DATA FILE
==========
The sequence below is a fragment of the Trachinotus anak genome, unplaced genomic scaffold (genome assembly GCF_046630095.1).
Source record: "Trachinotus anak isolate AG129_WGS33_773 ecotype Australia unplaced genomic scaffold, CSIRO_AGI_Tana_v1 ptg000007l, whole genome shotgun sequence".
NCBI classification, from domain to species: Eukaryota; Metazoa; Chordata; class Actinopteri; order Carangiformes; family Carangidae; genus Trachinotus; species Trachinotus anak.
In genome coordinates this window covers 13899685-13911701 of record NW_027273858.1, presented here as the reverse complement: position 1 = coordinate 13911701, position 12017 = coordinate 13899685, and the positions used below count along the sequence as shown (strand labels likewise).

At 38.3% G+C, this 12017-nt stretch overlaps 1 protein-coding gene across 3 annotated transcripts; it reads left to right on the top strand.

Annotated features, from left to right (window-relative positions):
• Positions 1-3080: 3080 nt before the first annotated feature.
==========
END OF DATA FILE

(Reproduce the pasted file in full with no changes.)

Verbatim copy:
The sequence below is a fragment of the Trachinotus anak genome, unplaced genomic scaffold (genome assembly GCF_046630095.1).
Source record: "Trachinotus anak isolate AG129_WGS33_773 ecotype Australia unplaced genomic scaffold, CSIRO_AGI_Tana_v1 ptg000007l, whole genome shotgun sequence".
NCBI classification, from domain to species: Eukaryota; Metazoa; Chordata; class Actinopteri; order Carangiformes; family Carangidae; genus Trachinotus; species Trachinotus anak.
In genome coordinates this window covers 13899685-13911701 of record NW_027273858.1, presented here as the reverse complement: position 1 = coordinate 13911701, position 12017 = coordinate 13899685, and the positions used below count along the sequence as shown (strand labels likewise).

At 38.3% G+C, this 12017-nt stretch overlaps 1 protein-coding gene across 3 annotated transcripts; it reads left to right on the top strand.

Annotated features, from left to right (window-relative positions):
• Positions 1-3080: 3080 nt before the first annotated feature.